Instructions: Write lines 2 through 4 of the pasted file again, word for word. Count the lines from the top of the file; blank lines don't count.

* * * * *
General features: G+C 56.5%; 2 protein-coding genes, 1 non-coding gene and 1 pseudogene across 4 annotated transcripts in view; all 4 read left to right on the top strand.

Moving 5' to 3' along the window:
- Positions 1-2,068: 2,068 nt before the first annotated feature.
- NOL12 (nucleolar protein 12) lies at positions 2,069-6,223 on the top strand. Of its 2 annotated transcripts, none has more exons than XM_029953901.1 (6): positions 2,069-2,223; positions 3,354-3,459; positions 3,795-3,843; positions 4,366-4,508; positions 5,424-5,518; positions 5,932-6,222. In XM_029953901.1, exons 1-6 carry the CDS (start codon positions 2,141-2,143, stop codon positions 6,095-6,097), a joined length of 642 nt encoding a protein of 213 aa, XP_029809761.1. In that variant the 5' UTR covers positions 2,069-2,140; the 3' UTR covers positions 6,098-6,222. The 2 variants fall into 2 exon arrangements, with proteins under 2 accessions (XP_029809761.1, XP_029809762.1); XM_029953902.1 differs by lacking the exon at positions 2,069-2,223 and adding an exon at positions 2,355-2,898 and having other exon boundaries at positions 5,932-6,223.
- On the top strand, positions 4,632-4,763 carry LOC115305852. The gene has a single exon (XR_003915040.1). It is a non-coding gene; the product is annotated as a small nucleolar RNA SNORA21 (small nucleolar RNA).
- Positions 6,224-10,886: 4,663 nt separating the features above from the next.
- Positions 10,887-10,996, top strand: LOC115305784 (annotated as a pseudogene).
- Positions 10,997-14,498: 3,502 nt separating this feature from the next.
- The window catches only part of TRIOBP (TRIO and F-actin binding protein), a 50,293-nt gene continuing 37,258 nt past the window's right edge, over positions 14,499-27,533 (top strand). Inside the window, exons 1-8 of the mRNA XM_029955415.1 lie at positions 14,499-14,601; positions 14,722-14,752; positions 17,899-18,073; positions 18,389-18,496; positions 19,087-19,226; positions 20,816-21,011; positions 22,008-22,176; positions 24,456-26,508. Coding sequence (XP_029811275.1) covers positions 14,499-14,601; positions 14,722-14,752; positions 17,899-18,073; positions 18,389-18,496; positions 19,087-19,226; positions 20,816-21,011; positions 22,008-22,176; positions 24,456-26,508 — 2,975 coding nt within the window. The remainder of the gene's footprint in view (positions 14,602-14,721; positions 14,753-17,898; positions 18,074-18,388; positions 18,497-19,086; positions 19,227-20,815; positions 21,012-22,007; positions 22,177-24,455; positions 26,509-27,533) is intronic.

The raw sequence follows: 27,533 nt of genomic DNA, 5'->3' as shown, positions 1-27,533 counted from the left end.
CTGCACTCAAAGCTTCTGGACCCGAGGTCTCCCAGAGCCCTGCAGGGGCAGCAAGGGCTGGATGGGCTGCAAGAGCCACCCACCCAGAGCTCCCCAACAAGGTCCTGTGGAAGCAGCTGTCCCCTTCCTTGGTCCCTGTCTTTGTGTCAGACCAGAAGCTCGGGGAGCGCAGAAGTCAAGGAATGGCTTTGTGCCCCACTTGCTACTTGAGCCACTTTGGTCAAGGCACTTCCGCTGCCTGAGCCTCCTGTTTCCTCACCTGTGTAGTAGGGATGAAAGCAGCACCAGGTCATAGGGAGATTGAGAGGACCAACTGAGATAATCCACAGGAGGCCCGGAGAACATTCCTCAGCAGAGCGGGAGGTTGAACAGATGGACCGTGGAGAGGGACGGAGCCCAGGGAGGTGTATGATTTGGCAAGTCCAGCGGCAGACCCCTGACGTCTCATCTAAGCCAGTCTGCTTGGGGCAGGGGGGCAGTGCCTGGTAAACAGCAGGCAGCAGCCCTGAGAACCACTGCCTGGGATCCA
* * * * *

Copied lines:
Moving 5' to 3' along the window:
- Positions 1-2,068: 2,068 nt before the first annotated feature.
- NOL12 (nucleolar protein 12) lies at positions 2,069-6,223 on the top strand. Of its 2 annotated transcripts, none has more exons than XM_029953901.1 (6): positions 2,069-2,223; positions 3,354-3,459; positions 3,795-3,843; positions 4,366-4,508; positions 5,424-5,518; positions 5,932-6,222. In XM_029953901.1, exons 1-6 carry the CDS (start codon positions 2,141-2,143, stop codon positions 6,095-6,097), a joined length of 642 nt encoding a protein of 213 aa, XP_029809761.1. In that variant the 5' UTR covers positions 2,069-2,140; the 3' UTR covers positions 6,098-6,222. The 2 variants fall into 2 exon arrangements, with proteins under 2 accessions (XP_029809761.1, XP_029809762.1); XM_029953902.1 differs by lacking the exon at positions 2,069-2,223 and adding an exon at positions 2,355-2,898 and having other exon boundaries at positions 5,932-6,223.